The Devil's Dice
PublisherHQ
Date Published08 March 2018
 
 
ISBN-10 0008214611
ISBN-13978-0008214616
Formathardcover
Pages384
Price£ 12.99

The Devil's Dice

by Roz Watkins

A man is found dead near a cave system with a sinister reputation. DI Meg Dalton investigates.



Review

Respectable patent lawyer Peter Hamilton is found dead at a spot known as The Devil’s Dice, a remote crag in the Peak District which houses a vast network of caves known as The Labyrinth, feared for their complexity and dark reputation. The caves, now gated, have long been known as a suicide spot. The legend is that if you find your way to a large chamber under the hill, there will be a noose waiting for you, and if you find your initials carved into the cave wall, it’s the sign that the noose is waiting for you.

Near Hamilton’s body, a carving of the grim reaper is found, along with an inscription that says ‘Coming for PHH.’ DI Meg Dalton isn’t the superstitious sort, but she’s no stranger to suicide, as her own sister killed herself when Meg was only a child, and a recent brush with a suicide in her job led to her having to take time off work. Meg is now back and has made a career move from Manchester to the Peak District in the hope of leaving a somewhat tattered reputation behind her.

The mystery around the man’s death intensifies when Meg speaks to his wife and sister. His wife is afraid that there’s some truth in the local rumour about a curse attached to her home and that her husband has been a casualty of this, despite her sister’s brisk dismissal of local scaremongering. Peter Hamilton’s partners don’t prove to be the easiest people to deal with, and suspects start to be thick on the ground when Meg uncovers the fact that he’s not been on good form at work recently and that his mistakes have the potential to leave his former partners in a very exposed position if the resulting problems come to light.

Roz Watkins’ debut, The Devil’s Dice, reminded me of Stephen Booth’s long-running Cooper and Fry series. She captures the flavour of the landscape excellently and follows Booth’s lead in turning it into a character in its own right. Maybe Meg Dalton is carrying a tad too much baggage, but that is very much part of the story, and seeming inconsequential things do prove to play an important part. The solution to the mystery, when it finally comes, is both satisfying and clever and it’s not one that I saw coming.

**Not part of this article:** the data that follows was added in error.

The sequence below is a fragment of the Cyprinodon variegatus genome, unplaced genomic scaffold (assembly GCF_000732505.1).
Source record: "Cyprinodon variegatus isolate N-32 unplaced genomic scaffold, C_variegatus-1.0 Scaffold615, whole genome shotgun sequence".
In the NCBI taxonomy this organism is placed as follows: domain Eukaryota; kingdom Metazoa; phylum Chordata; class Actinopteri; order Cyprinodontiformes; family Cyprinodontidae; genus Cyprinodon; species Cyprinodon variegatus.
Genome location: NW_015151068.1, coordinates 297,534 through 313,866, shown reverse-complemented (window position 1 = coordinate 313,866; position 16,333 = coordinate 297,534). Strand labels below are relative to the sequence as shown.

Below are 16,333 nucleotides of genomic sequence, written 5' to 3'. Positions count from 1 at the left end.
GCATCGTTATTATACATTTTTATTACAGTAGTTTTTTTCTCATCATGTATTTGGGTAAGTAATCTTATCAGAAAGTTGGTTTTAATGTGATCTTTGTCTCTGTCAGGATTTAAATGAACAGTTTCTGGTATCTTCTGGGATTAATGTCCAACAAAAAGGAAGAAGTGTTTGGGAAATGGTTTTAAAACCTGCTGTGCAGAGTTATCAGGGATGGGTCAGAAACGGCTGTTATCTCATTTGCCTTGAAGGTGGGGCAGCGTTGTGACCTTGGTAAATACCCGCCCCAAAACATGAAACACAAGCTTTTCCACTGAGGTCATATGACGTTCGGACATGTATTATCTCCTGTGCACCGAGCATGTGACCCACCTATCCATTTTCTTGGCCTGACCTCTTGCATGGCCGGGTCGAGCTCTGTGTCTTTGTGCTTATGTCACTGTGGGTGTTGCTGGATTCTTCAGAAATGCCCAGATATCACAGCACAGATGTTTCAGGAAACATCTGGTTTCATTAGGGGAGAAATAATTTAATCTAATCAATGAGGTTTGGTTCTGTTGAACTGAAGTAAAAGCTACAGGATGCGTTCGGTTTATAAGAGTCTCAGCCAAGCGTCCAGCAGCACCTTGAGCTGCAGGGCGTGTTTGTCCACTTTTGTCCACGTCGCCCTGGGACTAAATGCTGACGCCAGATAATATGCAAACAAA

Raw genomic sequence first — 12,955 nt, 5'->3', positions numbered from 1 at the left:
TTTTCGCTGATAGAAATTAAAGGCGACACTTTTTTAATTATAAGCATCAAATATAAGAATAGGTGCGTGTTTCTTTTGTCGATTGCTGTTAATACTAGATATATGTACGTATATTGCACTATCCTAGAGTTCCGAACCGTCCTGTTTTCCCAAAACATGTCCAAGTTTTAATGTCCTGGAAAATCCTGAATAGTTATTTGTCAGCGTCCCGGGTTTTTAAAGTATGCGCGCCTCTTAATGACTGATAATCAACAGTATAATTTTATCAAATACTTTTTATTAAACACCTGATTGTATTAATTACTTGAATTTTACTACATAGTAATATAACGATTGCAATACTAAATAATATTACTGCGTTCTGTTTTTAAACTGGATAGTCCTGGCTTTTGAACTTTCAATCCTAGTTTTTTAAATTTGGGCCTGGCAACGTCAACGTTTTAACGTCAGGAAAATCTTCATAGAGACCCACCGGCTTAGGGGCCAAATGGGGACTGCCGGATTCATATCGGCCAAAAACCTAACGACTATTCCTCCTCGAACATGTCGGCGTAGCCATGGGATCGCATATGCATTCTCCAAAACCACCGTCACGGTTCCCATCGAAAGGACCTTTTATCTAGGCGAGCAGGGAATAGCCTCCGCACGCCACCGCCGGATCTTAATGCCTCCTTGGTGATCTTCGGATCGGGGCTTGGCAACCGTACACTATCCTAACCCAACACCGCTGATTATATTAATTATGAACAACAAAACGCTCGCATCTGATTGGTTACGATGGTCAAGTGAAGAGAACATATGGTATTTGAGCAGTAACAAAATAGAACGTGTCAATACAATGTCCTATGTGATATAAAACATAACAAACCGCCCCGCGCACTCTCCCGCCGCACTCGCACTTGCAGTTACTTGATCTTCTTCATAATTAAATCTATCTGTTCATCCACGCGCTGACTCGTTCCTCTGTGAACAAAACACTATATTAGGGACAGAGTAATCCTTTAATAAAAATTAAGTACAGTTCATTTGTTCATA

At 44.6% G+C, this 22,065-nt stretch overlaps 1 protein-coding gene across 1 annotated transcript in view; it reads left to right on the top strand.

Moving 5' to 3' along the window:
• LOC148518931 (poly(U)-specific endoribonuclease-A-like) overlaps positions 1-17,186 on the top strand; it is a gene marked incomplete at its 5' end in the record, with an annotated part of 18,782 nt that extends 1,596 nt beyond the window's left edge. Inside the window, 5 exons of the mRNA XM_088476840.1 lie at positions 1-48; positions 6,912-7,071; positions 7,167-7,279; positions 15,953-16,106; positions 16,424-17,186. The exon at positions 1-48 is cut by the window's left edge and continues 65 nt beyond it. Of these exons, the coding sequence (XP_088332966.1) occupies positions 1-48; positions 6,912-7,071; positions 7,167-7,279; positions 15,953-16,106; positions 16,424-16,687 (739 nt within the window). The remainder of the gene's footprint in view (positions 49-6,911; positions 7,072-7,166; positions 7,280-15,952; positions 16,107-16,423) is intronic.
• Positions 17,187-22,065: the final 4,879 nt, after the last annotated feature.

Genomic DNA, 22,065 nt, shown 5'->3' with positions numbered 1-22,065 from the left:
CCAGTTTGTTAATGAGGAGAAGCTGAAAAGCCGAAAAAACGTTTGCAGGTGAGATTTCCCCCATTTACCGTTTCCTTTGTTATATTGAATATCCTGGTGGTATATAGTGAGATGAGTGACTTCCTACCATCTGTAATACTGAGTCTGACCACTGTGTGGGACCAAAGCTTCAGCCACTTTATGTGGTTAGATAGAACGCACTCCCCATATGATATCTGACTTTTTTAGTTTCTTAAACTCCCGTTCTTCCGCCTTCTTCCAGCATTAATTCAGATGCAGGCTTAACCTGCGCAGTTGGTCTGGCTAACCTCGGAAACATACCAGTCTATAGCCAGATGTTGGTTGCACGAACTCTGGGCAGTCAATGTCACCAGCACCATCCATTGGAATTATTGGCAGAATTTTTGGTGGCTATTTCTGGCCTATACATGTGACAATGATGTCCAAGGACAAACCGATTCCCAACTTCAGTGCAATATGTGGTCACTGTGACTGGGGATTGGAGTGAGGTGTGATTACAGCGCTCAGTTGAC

For non-cavers, the descriptions of the darkly sinister Labyrinth will play to all the cherished stereotypes about cavers being as mad as a box of frogs. The references to the cave and the underground descriptions appear to come from the perspective of someone who has seen the holes that riddle the Peak District hills but would prefer not to venture into them.

From a caver’s perspective, I had a wry smile at the description of a system so complex that even the local rescue teams feared to set foot there. All the Derbyshire cavers I know would have been into the place like a whole tribe of very enthusiastic rats down a drain. The Labyrinth would have been mapped, published in the guidebooks and the surveys stuck on the wall in caving club huts. The idea of a hidden entrance that cavers knew about certainly rang true, though, but I’ve never known any real caver, let alone a member of the local rescue team, pay out a rope to guide them back through a cave system. It would have needed an awful lot of rope to enable them to have played at Ariadne in the minotaur’s lair, but the rope did come in useful in a tense sequence that reminded me of the trip through the Earldelving in Alan Garner’s Weirdstone of Brisingamen.

The Devil’s Dice is an enjoyable police procedural with a clever plot, an unusual angle and a main character I’d be very happy to see more of. Meg Dalton’s police colleagues are a mixed bunch, from intelligent, attractive DS Jai Sanghera, a clean-shaven lapsed Sikh, to misogynistic DC Craig Cooper, the thorn in Meg’s side, to laconic, bearded Ben Pearson, copper and caver. Watkins stays just on the right side of the line when it comes to stereotypes and I hope she gets the chance to flesh out the characters more in future books. They all deserve another outing.

If you’re a non-caver, remember, we really aren’t all bonkers, and if you’re a caver, suspend your disbelief from a nice bit of well-used digging rope and enjoy the ride. It’s well worth it.

Reviewed 31 March 2018 by Linda Wilson